Do as he says, not as he does: professor Neil Ferguson, whose research into Covid-19 was the trigger for Boris Johnson’s decision to impose the lockdown in late March, has resigned from the government’s scientific advisory committee after flouting social distancing rules and allowing his lover to visit him at home.
Until the Telegraph revealed his liaisons last night, Ferguson – a Sage member whose Imperial College London research predicted 250,000 deaths without lockdown – was one of the faces of the science that ministers tell us they are being led by. Now, as Ailbhe outlines in more detail here, he has become a poster boy for those who believe the measures are asking too much of the public and ought to be significantly relaxed.
What does that mean for public buy-in for any continuation of lockdown beyond this weekend, when the Prime Minister is likely to ask us to hang on in there for another three weeks? Polling points to widespread public support for the measures continuing in their current form for now, so perhaps not all that much.
What is much likelier to change how the public does distancing – and, indeed, how they might yet come to view the government – is the story that appears alongside the tale of Ferguson’s exploits on most of this morning’s front pages. Rishi Sunak, the Chancellor, is mulling a sharp cut in the furlough rate from 80 to 60 per cent of an employee’s monthly salary from July.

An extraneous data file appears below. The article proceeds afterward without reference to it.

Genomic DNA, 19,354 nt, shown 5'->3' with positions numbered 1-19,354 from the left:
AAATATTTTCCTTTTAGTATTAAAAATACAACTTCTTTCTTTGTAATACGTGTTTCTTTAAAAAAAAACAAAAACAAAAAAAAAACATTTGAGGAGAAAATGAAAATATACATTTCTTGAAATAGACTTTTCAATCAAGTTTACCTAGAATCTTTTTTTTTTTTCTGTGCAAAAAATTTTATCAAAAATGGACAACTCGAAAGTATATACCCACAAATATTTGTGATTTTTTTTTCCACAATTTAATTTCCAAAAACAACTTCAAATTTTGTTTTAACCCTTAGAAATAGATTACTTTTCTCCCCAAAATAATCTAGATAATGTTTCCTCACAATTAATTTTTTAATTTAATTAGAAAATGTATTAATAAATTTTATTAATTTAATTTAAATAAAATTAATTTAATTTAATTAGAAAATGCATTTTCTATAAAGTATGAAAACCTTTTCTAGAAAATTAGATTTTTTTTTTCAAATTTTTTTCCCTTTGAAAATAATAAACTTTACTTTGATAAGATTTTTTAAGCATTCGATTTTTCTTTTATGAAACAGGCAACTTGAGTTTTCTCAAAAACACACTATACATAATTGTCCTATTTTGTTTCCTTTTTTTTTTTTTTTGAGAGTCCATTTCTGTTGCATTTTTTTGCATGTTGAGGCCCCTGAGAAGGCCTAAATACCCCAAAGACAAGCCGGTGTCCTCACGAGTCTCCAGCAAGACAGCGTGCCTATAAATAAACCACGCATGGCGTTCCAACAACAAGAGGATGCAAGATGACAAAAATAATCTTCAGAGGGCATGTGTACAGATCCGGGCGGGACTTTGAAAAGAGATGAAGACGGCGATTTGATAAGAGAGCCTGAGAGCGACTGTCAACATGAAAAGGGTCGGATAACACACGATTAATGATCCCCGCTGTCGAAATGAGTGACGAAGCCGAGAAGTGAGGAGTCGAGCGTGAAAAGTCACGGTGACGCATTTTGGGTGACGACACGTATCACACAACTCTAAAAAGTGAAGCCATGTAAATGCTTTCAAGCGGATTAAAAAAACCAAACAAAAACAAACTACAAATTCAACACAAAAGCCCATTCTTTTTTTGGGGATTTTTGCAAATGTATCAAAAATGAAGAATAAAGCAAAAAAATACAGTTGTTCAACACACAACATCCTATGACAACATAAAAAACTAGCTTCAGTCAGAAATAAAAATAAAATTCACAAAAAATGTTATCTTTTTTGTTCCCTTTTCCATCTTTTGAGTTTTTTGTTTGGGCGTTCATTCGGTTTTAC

The plans have been spun as a bid to kick some life back into the economy and get business moving again. Ministers are fretting publicly about the cost of the scheme, now up to £8bn and 6.3 million recipients – with both Sunak and Matt Hancock comparing that figure to the amount the government is spending on the NHS. It might seem curious for the government to criticise a measure designed to keep people at home for keeping lots of people at home. But expect to hear that line again and again in the run-up to Sunday’s announcement on where we go next.
We know that the firm preference of ministers like Sunak and Conservative backbenchers is to ease restrictions as soon as possible, be that in the name of personal liberty, the economy, or freeing up cash for the health service. Yet the reality is that they are rolling the pitch for a shift in policy that could have drastic consequences – be that if businesses respond not by reopening but with redundancies, or if the R number, and with it infections, deaths and pressure on the health service, shoots back up.
Coming as it does after a day on which the UK was revealed to have the highest death toll in Europe, and the release of the government’s scientific advice revealed ministers ploughed on despite having been warned of the dangers of handshakes and mass gatherings, today’s talk of a return to something that looks more like normal than the status quo could yet look very premature indeed.